It’s likely that the real level of vitriol on Monday was more modest than the public believed; Gibaut’s pitch and the skippers’ postgame quotes were partly the product of a manager who was butthurt about being blown out and another manager who was miffed about a missed sign and may have been extra conciliatory because of his relationship with the Rangers. Hours later, though, both managers gave the impression that they were the ones who’d received stern talking-tos, or at least spent the night reading a room that’s now firmly in favor of fun.

Tatis and his peers have won the war for the hearts and minds of fans and media members of all ages, dozens of whom published earnest pro-Tatis columns and racked up retweets by aligning themselves with a stance that very few prominent pundits still assail. Nor were writers who Haven’t Played the Game the only ones speaking out. A multitude of active or recently retired players joined Davies in endorsing the not-so-divisive swing, including Jack Flaherty, Tim Anderson, Eduardo Rodríguez, Trevor Bauer, Collin McHugh, Trevor Plouffe, Will Middlebrooks, Steven Souza Jr., Cameron Rupp, Cody Asche, and Cody Decker, as well as whippersnappers Rob Dibble, Dale Murphy, Reggie Jackson, and Johnny Bench.

It’s starting to feel like the fight is over, just as it was when Brian Kenny was exhorting teams to “stop bunting” and “kill the win” a decade after Moneyball, when in most non-national-TV circles those disputes were long since settled. When MLB bases a popular ad campaign on letting kids play the way they want to, it’s clear that we’re well past the point at which unwritten rules are ascendant. As it turns out, fans prefer seeing star players perform and teams go at it with their (figurative) gloves off.

After the managers made their mea culpas on Tuesday, MLB suspended and fined Woodward and Gibaut. Tatis, meanwhile, wasn’t benched or bumped down in the lineup as punishment, as he might have been had his faux pas been considered serious. And in Tuesday’s 6-4 win, he made it clear that he’s not going to give undue deference to the scoreboard, stealing third base off Gibaut (who’d appealed his suspension) with the Padres up 6-0 in the fourth.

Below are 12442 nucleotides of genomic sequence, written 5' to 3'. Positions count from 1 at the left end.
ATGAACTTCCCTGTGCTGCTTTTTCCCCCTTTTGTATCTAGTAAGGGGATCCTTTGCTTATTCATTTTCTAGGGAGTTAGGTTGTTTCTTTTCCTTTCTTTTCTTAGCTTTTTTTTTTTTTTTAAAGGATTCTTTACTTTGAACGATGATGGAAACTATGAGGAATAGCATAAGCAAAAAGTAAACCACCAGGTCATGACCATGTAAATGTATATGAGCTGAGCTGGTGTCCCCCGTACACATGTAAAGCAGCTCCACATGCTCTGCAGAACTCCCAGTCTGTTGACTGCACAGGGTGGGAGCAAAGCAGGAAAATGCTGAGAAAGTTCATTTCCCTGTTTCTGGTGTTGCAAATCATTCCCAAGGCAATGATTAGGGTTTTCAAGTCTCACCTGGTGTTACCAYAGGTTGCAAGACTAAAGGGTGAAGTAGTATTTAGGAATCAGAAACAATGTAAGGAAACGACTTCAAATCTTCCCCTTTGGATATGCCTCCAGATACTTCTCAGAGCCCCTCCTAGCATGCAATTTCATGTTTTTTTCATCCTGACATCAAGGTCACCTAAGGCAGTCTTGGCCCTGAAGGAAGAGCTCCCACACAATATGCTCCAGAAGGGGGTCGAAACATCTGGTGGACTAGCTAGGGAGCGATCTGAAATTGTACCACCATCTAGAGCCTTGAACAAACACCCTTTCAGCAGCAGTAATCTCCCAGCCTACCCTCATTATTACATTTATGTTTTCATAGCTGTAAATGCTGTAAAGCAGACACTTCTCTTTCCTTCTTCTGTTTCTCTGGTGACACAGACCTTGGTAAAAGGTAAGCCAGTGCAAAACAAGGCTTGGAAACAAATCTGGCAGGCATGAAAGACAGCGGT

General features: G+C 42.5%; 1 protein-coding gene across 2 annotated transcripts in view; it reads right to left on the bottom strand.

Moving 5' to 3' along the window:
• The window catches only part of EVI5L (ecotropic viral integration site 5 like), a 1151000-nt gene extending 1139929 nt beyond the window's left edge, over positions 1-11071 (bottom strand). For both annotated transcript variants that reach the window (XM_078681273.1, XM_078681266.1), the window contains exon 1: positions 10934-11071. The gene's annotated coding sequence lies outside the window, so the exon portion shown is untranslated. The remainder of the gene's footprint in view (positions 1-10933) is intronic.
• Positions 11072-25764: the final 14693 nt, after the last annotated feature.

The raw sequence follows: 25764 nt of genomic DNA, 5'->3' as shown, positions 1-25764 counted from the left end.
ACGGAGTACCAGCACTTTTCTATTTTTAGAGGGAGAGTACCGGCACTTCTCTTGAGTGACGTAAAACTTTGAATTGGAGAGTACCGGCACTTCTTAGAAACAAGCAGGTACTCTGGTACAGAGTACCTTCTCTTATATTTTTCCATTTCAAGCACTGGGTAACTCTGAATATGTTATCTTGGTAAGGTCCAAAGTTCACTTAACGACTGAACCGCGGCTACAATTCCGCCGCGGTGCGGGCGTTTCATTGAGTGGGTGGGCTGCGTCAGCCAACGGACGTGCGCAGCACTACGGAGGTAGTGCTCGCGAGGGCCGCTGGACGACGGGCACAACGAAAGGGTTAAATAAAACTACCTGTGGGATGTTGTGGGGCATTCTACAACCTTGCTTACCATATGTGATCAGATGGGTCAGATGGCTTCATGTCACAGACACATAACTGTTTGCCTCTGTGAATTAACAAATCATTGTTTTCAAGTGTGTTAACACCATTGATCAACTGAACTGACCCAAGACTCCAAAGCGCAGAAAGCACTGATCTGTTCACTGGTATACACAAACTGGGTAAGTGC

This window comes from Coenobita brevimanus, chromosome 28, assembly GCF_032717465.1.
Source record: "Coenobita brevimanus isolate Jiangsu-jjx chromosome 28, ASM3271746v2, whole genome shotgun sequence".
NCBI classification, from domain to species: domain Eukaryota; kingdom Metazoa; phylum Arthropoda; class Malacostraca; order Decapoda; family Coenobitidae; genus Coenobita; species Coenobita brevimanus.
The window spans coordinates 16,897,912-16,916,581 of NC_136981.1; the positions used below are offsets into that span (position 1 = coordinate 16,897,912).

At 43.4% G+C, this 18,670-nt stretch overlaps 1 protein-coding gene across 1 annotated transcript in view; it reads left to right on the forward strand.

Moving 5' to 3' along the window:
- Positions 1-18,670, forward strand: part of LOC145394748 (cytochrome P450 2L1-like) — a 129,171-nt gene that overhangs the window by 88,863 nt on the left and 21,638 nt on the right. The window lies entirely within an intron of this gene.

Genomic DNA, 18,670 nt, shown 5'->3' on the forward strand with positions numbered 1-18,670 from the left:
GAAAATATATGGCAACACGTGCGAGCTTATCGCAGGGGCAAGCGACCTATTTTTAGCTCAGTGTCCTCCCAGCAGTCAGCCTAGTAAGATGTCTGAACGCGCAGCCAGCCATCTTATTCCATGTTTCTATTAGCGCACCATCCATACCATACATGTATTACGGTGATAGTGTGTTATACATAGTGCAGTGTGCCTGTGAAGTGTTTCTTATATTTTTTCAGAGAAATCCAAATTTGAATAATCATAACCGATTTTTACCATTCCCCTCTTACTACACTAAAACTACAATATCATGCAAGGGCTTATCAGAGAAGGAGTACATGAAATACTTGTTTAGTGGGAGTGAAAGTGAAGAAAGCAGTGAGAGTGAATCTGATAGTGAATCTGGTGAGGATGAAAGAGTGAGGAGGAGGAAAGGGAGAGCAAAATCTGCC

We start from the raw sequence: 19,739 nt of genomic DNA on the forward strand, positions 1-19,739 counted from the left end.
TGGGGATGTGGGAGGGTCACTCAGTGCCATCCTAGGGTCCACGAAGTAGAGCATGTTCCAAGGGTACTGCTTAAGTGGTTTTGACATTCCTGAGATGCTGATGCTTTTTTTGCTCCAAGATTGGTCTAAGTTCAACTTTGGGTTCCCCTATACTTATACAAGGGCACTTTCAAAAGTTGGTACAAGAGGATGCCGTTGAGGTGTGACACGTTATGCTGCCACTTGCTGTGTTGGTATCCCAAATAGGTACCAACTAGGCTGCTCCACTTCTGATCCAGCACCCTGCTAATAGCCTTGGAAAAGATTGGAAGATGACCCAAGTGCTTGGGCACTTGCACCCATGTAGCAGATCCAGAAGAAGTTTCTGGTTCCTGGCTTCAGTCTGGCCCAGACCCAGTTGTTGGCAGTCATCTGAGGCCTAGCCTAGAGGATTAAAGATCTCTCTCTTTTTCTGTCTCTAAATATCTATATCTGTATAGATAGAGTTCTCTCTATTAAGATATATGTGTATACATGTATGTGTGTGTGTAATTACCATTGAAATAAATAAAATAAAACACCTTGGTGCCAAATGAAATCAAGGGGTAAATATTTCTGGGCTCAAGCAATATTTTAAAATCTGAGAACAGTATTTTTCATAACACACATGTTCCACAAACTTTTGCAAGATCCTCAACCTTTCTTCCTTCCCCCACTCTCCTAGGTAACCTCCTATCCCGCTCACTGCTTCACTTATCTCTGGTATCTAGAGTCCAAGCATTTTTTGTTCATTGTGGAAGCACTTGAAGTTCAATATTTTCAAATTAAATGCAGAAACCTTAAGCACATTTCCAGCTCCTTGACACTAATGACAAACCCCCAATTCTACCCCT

Tatis, whose career WAR could surpass his father’s this season, is now batting .310/.384/.710 with six steals and is only a hair behind a rebuilt Mike Yastrzemski in the race for 2020 WAR lord. He’s leading the sport in a combination of speed- and power-based categories that no previous player has paced in a full season. His chase rate, which was roughly league average in his superb rookie campaign, is now one of the league’s lowest, and he appears to have conquered his propensity to commit errors: After flubbing 18 plays at short in 731 1/3 innings last year, he has yet to boot a ball or throw one away (in the eyes of an official scorer) this year. In that way and others, he’s been basically flawless, leveling up from an already lofty baseline. Whether based on performance or personality, an anti-Tatis attitude is an insupportable position, and the halo effect fostered by his brilliance on the field has helped break down the last reason-resistant strains of unwritten-rule nonsense.

This week’s kerfuffle was another embarrassing example of baseball being baseball. But the speed and force with which the objections to Tatis’s swing were swept away make this look more like the last gasp of a rearguard action—one that encompasses Cole Hamels vs. Bryce Harper in 2012, Yasiel Puig’s 2013 mannerisms, WBC brawls and celebrations, José Fernández’s run-ins with the Braves, and the 2018 commotion about Machado’s hustle, among other skirmishes—than the opening of a new offensive.

The unwritten rules’ origins extend to the 19th century, when players were routinely drunk and disorderly on the field and an informal, player-policed code of conduct helped to promote peace. It takes time for customs that deeply ingrained to give way, but the process is well underway. So celebrate Tatis, but don’t mistake him for an upstart insurgent. He isn’t an underdog taking on the unwritten-ruling regime; he’s the doctor pronouncing its time of death. We’re witnessing the death rattle of the unwritten rules. Now we’ll wait to see how long it takes the last holdouts to notice that the war is won.